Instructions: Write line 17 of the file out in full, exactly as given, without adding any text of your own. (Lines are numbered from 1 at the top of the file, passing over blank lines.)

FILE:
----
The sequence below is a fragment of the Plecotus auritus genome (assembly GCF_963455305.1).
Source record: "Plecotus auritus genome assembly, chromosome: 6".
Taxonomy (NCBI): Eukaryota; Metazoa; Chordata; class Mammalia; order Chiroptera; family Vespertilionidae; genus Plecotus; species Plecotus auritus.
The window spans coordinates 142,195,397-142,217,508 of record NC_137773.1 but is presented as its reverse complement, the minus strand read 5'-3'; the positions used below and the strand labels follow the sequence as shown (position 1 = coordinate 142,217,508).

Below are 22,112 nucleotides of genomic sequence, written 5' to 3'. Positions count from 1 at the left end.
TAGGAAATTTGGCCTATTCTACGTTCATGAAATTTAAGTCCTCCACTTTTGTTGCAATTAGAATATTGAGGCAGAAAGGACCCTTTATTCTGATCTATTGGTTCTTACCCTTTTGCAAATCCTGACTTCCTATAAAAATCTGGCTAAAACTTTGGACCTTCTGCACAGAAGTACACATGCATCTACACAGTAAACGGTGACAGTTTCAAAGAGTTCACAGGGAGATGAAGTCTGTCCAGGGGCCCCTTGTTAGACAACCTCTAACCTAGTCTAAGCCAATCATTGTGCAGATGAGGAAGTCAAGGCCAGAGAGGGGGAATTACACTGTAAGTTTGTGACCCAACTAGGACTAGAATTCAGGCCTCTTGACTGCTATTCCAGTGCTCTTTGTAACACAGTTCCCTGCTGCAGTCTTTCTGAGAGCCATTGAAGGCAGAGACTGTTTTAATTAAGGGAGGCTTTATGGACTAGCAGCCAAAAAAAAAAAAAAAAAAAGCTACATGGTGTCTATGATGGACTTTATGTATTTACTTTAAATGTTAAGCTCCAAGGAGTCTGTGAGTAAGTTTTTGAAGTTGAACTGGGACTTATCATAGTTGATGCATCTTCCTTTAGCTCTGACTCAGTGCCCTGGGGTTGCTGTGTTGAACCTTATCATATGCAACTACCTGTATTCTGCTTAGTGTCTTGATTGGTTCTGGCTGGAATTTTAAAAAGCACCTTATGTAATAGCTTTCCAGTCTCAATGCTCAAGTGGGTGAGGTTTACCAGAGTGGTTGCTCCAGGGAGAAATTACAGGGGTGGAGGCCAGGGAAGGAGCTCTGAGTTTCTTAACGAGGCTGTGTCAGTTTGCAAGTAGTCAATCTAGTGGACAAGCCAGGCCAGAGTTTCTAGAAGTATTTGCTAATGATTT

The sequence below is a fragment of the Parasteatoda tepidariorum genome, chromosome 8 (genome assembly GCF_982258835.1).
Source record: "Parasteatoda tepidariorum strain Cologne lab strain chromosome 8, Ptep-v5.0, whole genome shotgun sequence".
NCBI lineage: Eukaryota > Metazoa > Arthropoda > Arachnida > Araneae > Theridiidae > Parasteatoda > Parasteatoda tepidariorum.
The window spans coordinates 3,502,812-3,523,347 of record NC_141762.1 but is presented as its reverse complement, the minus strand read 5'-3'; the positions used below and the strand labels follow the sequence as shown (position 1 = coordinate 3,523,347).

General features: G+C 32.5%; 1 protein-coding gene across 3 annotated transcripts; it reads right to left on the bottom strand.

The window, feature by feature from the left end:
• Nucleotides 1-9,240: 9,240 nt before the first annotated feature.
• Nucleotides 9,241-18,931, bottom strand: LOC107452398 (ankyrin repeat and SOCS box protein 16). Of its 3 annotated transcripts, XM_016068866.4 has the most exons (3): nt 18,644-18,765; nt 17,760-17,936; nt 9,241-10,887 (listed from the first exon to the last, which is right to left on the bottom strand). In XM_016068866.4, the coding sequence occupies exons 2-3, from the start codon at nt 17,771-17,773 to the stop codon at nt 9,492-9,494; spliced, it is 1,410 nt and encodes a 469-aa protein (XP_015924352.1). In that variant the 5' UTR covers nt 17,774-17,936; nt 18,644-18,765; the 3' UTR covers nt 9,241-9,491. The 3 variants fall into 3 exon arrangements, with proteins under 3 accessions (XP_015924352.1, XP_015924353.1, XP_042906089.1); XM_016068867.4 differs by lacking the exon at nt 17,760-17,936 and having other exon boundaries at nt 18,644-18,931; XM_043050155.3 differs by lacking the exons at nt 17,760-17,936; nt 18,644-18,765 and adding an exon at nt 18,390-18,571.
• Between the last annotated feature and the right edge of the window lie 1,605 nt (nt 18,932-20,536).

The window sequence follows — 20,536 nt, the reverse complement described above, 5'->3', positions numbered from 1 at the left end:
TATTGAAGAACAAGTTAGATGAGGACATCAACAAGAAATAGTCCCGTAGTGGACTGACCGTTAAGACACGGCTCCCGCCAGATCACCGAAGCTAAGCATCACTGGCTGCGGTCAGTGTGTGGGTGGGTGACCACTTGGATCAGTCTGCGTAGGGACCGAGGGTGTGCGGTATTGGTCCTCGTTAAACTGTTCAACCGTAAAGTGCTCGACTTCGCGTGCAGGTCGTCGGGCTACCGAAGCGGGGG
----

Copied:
TATTGAAGAACAAGTTAGATGAGGACATCAACAAGAAATAGTCCCGTAGTGGACTGACCGTTAAGACACGGCTCCCGCCAGATCACCGAAGCTAAGCATCACTGGCTGCGGTCAGTGTGTGGGTGGGTGACCACTTGGATCAGTCTGCGTAGGGACCGAGGGTGTGCGGTATTGGTCCTCGTTAAACTGTTCAACCGTAAAGTGCTCGACTTCGCGTGCAGGTCGTCGGGCTACCGAAGCGGGGG